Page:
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Going Against Convention is Benefiting Pancreatitis Patients


If you were asked what your heart does, you would likely be able to answer the question. Furthermore, the same would likely be true for your stomach, your lungs and even your bladder. But what if someone were to ask you about your pancreas? Well we did, and we got a lot of blank stares.

According to Dr. Victor Marchione, the pancreas is an organ in that body that produces enzymes that help with digestion and regulate how the body processes sugar. “It is found in the abdomen, tucked behind the stomach, and is long and flat in appearance. Much like any organ or tissue in the body, it can be affected by disease and abnormalities. Pancreatitis is a condition where inflammation has overtaken it, leading the pancreas to not function as it should.”

While there are potentially a number of cause for pancreatitis such as alcoholism and gallstones, often the root cause is never found. Fortunately, a new study finds that eating sooner in cases of mild pancreatitis may speed up recover. But why is this significant?

“When to feed patients hospitalized with acute pancreatitis has been controversial for decades,” write Valerie M. Vaughn, MD, from the University of Michigan in Ann Arbor, and colleagues in an article published online May 15 in the Annals of Internal Medicine. “Although studies of patients with sepsis suggest benefit from early feeding, compelling data to make the same argument in those with pancreatitis have been lacking.”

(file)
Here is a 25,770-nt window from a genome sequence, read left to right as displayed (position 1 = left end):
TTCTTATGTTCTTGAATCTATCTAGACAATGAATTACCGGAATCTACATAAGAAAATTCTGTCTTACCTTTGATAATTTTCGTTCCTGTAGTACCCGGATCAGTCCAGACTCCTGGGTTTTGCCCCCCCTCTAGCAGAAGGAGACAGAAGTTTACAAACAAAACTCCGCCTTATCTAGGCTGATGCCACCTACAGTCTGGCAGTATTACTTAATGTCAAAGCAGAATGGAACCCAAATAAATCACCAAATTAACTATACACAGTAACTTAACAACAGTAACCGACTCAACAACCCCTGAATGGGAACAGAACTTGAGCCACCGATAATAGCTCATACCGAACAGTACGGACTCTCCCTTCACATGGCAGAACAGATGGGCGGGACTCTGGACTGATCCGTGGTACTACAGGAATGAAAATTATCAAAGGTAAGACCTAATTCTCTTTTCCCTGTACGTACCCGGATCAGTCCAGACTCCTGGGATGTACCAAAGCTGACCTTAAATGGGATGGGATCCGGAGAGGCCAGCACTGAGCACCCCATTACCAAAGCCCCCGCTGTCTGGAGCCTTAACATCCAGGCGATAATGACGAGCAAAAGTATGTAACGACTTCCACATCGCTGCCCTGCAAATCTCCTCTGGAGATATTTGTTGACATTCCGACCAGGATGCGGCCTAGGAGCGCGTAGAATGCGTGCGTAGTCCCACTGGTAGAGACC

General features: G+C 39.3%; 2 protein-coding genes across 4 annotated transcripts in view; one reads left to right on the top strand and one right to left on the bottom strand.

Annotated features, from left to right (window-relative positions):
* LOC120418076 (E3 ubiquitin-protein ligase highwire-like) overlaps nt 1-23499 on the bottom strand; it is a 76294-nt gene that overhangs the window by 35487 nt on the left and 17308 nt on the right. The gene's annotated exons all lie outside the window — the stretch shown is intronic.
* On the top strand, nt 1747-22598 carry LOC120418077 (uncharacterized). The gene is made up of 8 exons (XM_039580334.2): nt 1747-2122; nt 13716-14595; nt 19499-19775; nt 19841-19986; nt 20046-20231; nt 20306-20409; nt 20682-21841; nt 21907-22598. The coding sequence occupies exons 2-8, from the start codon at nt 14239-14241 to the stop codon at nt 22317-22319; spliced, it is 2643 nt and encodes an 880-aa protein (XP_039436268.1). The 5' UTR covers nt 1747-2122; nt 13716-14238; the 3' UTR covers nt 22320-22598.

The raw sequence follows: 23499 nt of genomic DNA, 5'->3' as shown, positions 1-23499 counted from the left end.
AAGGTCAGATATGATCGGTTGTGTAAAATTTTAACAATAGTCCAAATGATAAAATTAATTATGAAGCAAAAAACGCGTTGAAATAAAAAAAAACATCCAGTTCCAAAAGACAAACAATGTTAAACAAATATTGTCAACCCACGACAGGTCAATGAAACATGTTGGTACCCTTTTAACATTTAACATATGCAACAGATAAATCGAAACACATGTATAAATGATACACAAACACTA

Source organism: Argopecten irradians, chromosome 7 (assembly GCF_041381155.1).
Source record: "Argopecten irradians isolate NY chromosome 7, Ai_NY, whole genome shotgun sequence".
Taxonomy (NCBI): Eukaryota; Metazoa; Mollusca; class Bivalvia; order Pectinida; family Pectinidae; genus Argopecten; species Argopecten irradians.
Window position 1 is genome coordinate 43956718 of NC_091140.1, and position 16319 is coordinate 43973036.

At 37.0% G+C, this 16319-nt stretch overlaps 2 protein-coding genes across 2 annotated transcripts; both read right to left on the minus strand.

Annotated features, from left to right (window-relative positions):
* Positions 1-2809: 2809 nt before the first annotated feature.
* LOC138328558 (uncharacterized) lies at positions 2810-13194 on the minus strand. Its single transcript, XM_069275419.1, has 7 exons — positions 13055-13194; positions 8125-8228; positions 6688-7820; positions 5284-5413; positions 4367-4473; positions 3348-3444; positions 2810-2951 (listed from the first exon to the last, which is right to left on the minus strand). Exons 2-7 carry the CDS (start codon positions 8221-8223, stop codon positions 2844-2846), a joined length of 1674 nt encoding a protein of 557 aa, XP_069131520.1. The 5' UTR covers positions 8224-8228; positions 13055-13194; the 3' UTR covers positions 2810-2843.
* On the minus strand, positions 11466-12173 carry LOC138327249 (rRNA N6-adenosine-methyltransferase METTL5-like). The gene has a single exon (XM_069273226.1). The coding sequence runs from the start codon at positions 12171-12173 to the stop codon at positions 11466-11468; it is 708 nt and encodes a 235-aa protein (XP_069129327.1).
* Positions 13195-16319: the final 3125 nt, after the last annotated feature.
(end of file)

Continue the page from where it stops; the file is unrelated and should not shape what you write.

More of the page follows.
The study we are referring to analyzed nearly 1,000 people who were hospitalized with pancreatitis, and it question the long-held belief was that these patients should avoid eating solid food for days, as it may aggravate their condition, but instead, the participants of the study were given food by mouth or feeding tube within 49 hours of admission. Surprisingly, fewer symptoms of nausea, pain, and vomiting were observed, with faster recovery times and less time spent in the hospital overall.

“Food does more than just provide nutrition. It stimulates the gut and protects your body from harmful bacteria that might enter through the bowels. Historically, we’ve been taught that if the pancreas was inflamed, eating would cause it to release more digestive enzymes and may worsen the situation—so whatever you do, don’t feed patients.

Now, our thinking has moved all the way toward letting them eat immediately. Our thought process over the years has really changed, and we hope this study will lead to consideration of early feeding for more patients,” said study author Dr. Valerie Vaughn.

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